As a general rule, if there is a section in the contract that makes it sound as though one party can simply walk away from the deal without having to justify their actions, it is probable that a termination for convenience clause may be in effect.

What might this look like?

A commonly used example of a termination for convenience clause comes from The American Institute of Architects or AIA.

Section 14.4.1 of the AIA A201 contract reads:

“The owner may, at any time, terminate the Contract for the owner’s convenience and without cause.”

The contract then goes on to describe exactly how to go about terminating the agreement.

Notably, it states that upon receiving notice of termination from the owner, the contractor must:

  • Cease operations
  • Take whatever action is needed to preserve and protect the completed work
  • Terminate remaining subcontracts and purchase orders

Should Contractors Agree to a Termination for Convenience Clause?

The fact of the matter is contractors don’t usually have a choice.

A contractor who says no to a job due to a termination for convenience clause may quickly find the job has been offered to their competition.

Before agreeing to a contract, you’ll want to be sure to review the termination for convenience clause, if there is one.

You should probably object to a contract that has the following wording:

“If termination is later determined to be ‘for cause,’ the termination will automatically convert to a termination for convenience.”

What Does FAR (Federal Acquisition Regulations) Have to do With Termination for Convenience Clauses in Construction Contracts?

Termination for convenience started with the federal government.

It was originally introduced to give the government the ability to terminate a contract when they felt it was in their best interest to do so.

For example, if the government no longer needed the goods or services laid out in a contract, it would no longer be in their best interest, nor in the best interest of the taxpayers, to see the contract through to fruition.

Termination for convenience has since gained popularity in private works projects.

Why Would a Project Owner Terminate a Contract for Convenience?

Project owners may want to initiate termination for convenience for a number of reasons.

  • Many owners will use a termination for convenience clause as a safety net if they aren’t certain there are sufficient grounds to terminate a contract for cause.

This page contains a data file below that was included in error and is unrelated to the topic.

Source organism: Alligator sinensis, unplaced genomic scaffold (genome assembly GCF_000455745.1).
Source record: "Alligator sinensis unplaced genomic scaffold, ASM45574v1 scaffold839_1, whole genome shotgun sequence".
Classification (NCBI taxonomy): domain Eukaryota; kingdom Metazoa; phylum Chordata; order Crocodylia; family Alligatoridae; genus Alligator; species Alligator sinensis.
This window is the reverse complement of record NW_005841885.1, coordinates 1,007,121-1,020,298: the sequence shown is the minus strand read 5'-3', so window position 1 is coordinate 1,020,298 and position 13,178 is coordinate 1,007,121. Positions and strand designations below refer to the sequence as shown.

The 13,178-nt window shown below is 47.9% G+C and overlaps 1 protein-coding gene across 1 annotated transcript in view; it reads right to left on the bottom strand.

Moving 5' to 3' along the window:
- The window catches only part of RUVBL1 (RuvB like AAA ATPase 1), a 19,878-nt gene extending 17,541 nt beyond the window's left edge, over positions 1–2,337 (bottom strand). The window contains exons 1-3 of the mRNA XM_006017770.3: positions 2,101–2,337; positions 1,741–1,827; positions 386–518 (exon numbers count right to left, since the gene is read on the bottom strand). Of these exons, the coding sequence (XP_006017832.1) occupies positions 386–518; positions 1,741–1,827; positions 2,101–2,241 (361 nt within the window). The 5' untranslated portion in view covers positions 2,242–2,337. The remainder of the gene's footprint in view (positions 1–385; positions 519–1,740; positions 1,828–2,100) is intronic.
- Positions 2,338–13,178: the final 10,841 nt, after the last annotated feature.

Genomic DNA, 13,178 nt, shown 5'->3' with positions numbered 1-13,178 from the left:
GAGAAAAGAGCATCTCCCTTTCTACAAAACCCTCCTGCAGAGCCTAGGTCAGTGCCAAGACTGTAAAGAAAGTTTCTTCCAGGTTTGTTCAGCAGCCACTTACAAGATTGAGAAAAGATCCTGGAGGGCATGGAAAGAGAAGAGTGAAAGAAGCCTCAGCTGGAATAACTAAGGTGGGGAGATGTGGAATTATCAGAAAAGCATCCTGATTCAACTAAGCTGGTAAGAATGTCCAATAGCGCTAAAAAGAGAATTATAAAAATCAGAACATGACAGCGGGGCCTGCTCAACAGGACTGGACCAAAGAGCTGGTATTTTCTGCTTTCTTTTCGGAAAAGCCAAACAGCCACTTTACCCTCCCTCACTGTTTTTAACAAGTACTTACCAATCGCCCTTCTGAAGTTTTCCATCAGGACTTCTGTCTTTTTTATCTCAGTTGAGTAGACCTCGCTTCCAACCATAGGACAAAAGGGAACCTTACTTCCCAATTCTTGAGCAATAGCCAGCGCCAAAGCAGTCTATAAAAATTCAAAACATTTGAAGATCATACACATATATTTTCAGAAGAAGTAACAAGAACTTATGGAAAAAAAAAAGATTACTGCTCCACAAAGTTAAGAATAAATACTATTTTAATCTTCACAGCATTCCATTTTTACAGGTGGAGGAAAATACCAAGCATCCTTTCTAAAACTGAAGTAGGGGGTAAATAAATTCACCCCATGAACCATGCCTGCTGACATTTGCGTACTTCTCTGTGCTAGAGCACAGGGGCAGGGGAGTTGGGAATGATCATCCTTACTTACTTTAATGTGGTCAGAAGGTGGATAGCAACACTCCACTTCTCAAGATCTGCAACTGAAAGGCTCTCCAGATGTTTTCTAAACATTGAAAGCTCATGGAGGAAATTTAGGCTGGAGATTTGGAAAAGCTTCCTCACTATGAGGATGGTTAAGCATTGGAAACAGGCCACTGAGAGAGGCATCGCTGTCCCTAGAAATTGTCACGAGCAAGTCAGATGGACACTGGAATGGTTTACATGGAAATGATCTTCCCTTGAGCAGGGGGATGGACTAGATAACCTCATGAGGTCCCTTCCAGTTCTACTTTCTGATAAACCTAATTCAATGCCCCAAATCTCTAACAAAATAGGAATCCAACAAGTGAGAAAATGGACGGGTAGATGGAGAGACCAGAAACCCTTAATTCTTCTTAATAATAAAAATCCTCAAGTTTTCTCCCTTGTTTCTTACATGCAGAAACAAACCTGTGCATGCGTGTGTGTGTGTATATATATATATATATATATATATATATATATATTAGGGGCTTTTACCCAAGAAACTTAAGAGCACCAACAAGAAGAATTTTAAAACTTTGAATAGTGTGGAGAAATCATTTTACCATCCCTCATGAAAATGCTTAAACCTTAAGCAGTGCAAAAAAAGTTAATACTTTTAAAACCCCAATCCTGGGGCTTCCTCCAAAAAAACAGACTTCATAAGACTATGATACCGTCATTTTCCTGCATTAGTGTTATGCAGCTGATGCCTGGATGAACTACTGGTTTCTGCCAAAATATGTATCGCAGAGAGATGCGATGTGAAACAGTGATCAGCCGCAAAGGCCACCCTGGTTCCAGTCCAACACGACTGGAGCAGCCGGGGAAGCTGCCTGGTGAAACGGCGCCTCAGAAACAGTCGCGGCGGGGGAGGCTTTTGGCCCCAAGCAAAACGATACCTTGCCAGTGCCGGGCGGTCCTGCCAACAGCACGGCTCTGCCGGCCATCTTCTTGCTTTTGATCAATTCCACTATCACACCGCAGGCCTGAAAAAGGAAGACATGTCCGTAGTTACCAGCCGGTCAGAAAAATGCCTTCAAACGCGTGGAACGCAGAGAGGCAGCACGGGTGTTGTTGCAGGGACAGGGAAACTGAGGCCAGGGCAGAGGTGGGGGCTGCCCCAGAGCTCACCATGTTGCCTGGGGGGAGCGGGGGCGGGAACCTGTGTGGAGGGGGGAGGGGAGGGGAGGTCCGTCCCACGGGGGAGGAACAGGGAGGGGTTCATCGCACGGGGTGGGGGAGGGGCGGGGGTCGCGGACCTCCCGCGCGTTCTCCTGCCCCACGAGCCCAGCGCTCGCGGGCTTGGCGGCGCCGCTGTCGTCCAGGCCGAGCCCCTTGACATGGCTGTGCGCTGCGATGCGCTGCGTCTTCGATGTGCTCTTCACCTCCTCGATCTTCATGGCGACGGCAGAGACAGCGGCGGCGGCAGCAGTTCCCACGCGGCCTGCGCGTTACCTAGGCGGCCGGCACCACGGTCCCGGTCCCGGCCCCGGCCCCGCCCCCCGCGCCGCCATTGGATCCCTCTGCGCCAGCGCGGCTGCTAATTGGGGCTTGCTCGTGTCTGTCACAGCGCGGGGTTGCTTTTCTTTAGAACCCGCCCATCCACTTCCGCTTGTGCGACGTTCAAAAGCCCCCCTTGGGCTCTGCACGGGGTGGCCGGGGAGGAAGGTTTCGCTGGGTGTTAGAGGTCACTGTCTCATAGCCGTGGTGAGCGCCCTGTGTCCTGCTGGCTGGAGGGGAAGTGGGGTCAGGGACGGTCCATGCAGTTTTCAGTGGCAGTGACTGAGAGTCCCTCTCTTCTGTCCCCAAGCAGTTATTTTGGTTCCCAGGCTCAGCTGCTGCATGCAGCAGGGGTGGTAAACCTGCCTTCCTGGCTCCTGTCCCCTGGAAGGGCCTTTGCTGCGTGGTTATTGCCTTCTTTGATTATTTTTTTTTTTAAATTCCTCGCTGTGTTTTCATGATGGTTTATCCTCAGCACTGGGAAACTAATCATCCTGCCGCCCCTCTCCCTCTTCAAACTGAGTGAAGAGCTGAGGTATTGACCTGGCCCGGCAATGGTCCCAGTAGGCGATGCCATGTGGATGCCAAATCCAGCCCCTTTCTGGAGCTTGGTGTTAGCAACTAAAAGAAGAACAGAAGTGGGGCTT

• It’s not uncommon for developers to terminate or postpone a project if the market isn’t looking favorable.
  • When the owner realizes they may run out of cash, their safest and cheapest option may be to terminate the agreement before it is too late.

Terminations based on convenience have a tendency to be a much less messy process than a termination for default.

And, while a project owner will still have to pay for work performed and possibly pay a penalty of some type, these costs will pale in comparison to the court costs of battling a termination for default.

Can a Contractor Terminate for Convenience at Any Time?

The short answer is yes.

By definition, a termination for convenience allows either party to terminate the contract at any time.

There are however some limitations when it comes to using termination for convenience.

Primarily, termination must be done in good faith and fair dealing.

If termination is executed in bad faith, the terminating party may not be entitled to exercise the termination for convenience clause.

Money Owed When a Contract Is Terminated for Convenience

While a termination for convenience clause can serve to simplify the termination of a project, it doesn’t simply enable a quick “parting of the ways.”

Typically, there are costs the owner will incur if the contract is terminated.

  • For starters, the customer will have to pay for all the work performed prior to the termination.
  • They may also be required to pay for the cost of wrapping up any subcontractor or vendor agreements that would be affected by the termination.